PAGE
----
The ongoing analysis suggests that long-term risk management is strongly linked to the dimensions of life in relation to couple formation, birth and parenthood issues. Other dimensions, such as female identity, relationship to the body, level and type of education, or the degree of professional stability influence the decisions to be made, as they evolve over the life course. Finally, this paper argues that it is impossible to understand the modalities of genetic risk management without examining the social, emotional and relational situations that shape the decisions in life trajectories of the women involved. 

Keywords:  genetic risk management; hereditary cancer; life course, asymptomatic women; preventive medicine, decision making

Defining “personalization” in personalized health care: co-producing social relevance through participatory research

Gaia Barazzetti, The ColLaboratory, University of Lausanne; Alain Kaufmann, The ColLaboratory, University of Lausanne; Horace Perret, Fondation Science et Cité

This contribution focuses on results from two recent studies (1) conducted by The ColLaboratory of the University of Lausanne and the Fondation Science et Cité within the initiative “Personalized Health and Society” promoted by the Leenaards Foundation in Western Switzerland (2018 – ongoing) (2). The two studies involved stakeholders and future users of personalized health, namely researchers in the field of precision medicine, primary care physicians, and citizens, including patients and research participants. Both studies adopted exploratory and participatory methods to enable participants to share their views and to deliberate on the ethical, social, clinical and public health issues in the development of personalized health in Switzerland.

Synergies established between the two studies made it possible to produce definitions and perspectives for research and developments in personalized health that were anchored in participants’ experiences and knowledge of the meaning of the word “personalization”. These visions and conceptions of personalization, which can be situated between molecular-genomic or digital personalization on the one hand, and psycho-social personalization on the other, are linked to each person's biographical trajectory as well as their social network including relatives and care providers. They challenge dominant and expert-centered paradigms of personalized and precision medicine as mainly focused on genomics and big data. Our studies show that the “social robustness” and social relevance of developments in the field of personalized health will not be achieved without integrating these collaborative and participatory approaches at each stage of its trajectory.

(1) More information on the two studies is available at: and 


Communication of genetic risk within family members in hereditary cancers: challenges and role of health-care providers in supporting family communication.

Carla Pedrazzani, SUPSI; Maria Caiata, SUPSI; Andrea Kaiser-Grolimund, University of Basel; Monica Aceti, University of Basel; Maria Katapodi, University of Basel

In hereditary cancers, disclosure of genetic testing and communication of genetic information to family members is crucial to enable genetic risk assessment and counselling for cancer prevention and control. In Switzerland, according to privacy law, genetic information can be passed on to at-risk relatives only through the individual identified with the pathogenic variant. However, less than 50% of at-risk family members use cancer genetic services and 20-40% remain unaware of relevant genetic information. Healthcare providers have a relevant and challenging role in supporting family communication on genetics but this is still limited and not clear. Indeed, supporting communication of genetic information within family members may be challenging since it can lead professionals to deal with an ethical and professional dilemma about respect for patient’s autonomy and the right of family members to information. Additionally, no common recommended approach and no clear guidance is currently given about how addressing and encouraging family communication. The aim of this study is thus to understand how healthcare-providers address family-communication in clinical practice and how this may affect genetic test results disclosure from mutation carriers to relatives.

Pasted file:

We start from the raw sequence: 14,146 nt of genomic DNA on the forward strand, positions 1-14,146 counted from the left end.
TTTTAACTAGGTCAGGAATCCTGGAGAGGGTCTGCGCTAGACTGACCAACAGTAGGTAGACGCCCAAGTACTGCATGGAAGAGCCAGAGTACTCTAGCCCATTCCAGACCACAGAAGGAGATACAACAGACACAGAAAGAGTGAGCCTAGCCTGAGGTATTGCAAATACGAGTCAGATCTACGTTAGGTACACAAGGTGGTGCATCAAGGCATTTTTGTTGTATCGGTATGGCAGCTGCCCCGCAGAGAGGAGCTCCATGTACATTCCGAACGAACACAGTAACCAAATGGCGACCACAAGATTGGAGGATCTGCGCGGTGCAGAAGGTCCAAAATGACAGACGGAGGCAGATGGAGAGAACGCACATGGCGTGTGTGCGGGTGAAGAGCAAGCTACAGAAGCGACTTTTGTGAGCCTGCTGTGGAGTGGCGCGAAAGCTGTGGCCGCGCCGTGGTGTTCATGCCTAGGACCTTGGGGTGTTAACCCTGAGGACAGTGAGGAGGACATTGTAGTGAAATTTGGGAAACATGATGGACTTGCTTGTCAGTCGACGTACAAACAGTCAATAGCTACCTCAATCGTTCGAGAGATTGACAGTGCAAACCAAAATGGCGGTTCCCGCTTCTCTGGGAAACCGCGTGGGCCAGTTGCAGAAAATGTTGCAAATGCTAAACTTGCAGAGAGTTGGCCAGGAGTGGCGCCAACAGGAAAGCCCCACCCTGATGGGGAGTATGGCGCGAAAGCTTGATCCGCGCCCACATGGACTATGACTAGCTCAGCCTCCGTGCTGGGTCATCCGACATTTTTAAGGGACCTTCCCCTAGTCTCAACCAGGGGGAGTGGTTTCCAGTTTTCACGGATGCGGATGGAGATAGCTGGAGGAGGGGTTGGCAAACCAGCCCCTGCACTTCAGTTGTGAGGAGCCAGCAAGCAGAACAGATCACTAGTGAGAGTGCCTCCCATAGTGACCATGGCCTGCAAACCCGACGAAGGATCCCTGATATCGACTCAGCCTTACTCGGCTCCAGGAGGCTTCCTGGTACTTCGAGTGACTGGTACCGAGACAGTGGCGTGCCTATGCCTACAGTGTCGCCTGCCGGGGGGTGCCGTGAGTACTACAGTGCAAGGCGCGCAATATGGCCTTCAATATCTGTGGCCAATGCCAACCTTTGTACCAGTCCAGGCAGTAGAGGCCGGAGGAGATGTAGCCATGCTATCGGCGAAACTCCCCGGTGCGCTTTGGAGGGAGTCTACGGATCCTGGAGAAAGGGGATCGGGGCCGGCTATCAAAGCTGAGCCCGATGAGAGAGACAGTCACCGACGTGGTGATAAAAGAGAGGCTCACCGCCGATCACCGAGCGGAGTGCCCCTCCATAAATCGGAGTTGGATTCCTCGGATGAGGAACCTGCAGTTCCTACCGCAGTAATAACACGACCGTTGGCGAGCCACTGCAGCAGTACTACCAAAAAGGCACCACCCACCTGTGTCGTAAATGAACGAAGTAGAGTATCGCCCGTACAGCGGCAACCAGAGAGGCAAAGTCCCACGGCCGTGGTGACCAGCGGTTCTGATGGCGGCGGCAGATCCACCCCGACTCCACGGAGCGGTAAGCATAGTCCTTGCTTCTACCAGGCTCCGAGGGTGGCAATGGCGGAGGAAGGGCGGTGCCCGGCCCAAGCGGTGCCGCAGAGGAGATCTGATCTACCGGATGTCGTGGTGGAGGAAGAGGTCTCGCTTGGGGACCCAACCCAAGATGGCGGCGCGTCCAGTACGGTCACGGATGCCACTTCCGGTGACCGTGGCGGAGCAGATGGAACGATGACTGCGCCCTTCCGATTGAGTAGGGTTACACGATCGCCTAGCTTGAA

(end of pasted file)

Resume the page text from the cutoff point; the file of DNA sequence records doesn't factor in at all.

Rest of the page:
To meet the study’s purpose a convergent-parallel mixed-method study is being conducted. Quantitative data are collected with self-administered surveys from hereditary breast and ovarian cancer (HBOC) and Lynch syndrome (LS) mutation carriers and at-risk relatives from three linguistic areas of Switzerland. Concomitantly, qualitative data are collected with focus groups and interviews with mutation carriers, relatives and healthcare-providers. After quantitative and qualitative data analyses, data integration and interpretation will be done.

Currently, 419 individuals have been recruited, 328 surveys completed and 11 focus groups and 25 interviews conducted (N=53). Less than 40% of participants remember receiving recommendation for genetic testing for at-risk relatives and about 65% shared genetic information to blood relatives. 

Qualitative data show that family communication on genetics is highly complex, selective, influenced by many individual and family-related aspects and changing along the trajectory of life and illness. It seems to be subject to certain logics (e.g. “protection”), which can lessen the moral responsibility to communicate (i.e. the fear of hurting or making people feel guilty). In case of illness, the weight given to family communication seems to be relative due to other concerns and priorities related to own health or to that of closest family members (i.e. the management of one's own illness/risk and that of close family members). According to mutation carriers’ perceptions, providers address communication to at-risk relatives discontinuously and in a quick and non-detailed way.

Supporting communication of genetic information among biological relatives is a relevant and challenging aspect of genetic healthcare and risk communication. Moreover, research about genetic communication is timely and essential to implement interventions to enhance clinical practice, cascade testing and multilevel public-health initiatives for cancer prevention and control.

Keywords: genetic risk management; hereditary cancer; risk communication; family communication